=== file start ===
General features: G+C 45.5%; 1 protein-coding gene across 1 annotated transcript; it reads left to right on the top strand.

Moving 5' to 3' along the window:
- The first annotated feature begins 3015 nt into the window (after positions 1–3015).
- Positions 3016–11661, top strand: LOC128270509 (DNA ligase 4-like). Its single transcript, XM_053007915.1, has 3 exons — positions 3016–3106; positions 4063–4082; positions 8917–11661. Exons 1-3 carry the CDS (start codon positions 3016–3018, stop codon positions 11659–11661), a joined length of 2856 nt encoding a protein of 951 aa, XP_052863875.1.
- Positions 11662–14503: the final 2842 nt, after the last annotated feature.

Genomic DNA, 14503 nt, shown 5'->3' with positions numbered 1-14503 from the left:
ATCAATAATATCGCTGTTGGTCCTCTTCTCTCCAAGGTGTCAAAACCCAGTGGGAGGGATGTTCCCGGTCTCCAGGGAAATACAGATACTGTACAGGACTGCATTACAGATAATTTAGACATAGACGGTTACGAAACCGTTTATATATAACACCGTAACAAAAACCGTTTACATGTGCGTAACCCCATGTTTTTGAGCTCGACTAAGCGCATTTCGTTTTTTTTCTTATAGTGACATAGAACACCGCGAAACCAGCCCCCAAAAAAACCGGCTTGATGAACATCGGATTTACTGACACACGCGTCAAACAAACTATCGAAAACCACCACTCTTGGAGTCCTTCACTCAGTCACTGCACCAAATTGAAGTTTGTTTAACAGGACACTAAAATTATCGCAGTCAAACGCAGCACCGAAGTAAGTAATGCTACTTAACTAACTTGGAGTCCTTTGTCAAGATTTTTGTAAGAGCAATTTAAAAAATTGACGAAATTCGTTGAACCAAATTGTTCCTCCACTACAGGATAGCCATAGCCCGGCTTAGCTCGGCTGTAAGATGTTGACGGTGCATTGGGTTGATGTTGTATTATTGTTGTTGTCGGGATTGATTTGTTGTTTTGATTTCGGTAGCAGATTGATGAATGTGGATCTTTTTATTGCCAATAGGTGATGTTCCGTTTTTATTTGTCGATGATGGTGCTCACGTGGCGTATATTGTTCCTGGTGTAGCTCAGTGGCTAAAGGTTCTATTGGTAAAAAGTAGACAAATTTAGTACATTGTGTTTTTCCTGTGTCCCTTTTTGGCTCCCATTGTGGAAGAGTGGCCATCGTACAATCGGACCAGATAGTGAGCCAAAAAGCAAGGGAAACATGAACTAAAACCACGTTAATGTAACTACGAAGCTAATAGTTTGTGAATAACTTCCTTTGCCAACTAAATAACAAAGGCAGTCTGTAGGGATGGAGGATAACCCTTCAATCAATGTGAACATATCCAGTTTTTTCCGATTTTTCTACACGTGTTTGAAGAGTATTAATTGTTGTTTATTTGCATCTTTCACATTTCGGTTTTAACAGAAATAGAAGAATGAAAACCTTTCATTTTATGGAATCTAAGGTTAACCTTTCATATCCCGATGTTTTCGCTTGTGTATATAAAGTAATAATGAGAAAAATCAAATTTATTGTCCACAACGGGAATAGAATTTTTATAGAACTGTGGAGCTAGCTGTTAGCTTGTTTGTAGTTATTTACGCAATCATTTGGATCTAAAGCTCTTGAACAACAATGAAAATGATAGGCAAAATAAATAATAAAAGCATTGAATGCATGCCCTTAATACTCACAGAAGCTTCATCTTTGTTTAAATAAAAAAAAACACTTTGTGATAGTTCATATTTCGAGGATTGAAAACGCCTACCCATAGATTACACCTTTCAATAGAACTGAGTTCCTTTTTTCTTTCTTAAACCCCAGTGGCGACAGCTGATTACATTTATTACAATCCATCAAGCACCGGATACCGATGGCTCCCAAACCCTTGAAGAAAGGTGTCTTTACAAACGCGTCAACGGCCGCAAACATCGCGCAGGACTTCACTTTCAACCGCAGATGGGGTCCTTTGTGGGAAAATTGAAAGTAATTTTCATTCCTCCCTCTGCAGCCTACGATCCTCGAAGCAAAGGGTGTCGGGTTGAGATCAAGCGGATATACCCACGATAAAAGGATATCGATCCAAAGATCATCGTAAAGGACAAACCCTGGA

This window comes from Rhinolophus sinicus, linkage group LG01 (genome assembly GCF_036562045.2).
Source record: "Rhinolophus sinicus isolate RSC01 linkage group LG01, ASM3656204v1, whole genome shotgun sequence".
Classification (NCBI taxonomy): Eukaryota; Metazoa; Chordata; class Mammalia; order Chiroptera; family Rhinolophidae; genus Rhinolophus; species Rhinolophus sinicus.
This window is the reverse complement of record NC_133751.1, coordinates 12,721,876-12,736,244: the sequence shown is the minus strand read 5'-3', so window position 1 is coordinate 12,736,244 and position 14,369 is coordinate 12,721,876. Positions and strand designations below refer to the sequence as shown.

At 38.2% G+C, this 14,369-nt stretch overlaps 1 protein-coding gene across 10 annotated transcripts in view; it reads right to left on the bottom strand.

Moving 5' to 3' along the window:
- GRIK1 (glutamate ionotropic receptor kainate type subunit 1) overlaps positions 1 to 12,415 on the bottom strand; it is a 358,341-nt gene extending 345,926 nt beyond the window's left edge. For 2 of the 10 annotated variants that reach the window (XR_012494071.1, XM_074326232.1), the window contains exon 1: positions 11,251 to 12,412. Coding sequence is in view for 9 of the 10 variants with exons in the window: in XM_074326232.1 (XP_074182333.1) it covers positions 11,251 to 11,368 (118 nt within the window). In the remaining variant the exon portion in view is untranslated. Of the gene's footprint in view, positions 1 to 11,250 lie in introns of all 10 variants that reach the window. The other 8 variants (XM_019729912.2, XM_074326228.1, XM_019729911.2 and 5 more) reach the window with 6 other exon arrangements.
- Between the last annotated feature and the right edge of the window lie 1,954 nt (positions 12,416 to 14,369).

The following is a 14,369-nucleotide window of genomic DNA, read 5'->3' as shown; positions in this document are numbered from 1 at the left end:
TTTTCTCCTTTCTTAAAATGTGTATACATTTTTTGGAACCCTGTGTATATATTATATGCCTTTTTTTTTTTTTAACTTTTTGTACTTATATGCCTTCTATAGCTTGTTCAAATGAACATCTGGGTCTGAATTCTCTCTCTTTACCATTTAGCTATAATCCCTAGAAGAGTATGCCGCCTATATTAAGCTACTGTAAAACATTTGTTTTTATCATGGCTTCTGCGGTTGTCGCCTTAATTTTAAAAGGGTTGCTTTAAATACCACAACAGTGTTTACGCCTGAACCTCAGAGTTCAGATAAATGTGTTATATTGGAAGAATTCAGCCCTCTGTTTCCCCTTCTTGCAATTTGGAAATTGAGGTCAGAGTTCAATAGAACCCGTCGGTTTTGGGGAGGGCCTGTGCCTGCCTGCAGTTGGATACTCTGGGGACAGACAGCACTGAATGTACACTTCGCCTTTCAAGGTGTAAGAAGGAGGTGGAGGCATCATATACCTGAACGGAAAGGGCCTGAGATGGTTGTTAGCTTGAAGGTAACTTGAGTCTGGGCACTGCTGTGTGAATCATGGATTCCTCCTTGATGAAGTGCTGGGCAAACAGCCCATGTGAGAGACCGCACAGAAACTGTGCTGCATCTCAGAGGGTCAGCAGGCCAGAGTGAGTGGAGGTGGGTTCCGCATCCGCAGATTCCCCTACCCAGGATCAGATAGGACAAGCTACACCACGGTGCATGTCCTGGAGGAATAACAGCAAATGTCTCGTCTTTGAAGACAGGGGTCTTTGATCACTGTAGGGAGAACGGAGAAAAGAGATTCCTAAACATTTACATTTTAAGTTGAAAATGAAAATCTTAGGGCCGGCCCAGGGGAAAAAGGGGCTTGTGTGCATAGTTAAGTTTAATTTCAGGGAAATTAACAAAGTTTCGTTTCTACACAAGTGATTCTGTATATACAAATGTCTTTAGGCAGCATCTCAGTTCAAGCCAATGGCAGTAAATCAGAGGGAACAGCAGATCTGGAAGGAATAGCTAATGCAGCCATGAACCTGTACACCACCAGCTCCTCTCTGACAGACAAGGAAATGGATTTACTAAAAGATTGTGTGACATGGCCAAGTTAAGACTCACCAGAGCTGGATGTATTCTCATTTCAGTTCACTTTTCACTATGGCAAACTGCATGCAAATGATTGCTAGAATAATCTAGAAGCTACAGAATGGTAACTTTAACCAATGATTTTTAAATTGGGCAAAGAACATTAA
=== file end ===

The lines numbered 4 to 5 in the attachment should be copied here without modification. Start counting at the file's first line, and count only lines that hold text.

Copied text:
- Positions 3016–11661, top strand: LOC128270509 (DNA ligase 4-like). Its single transcript, XM_053007915.1, has 3 exons — positions 3016–3106; positions 4063–4082; positions 8917–11661. Exons 1-3 carry the CDS (start codon positions 3016–3018, stop codon positions 11659–11661), a joined length of 2856 nt encoding a protein of 951 aa, XP_052863875.1.
- Positions 11662–14503: the final 2842 nt, after the last annotated feature.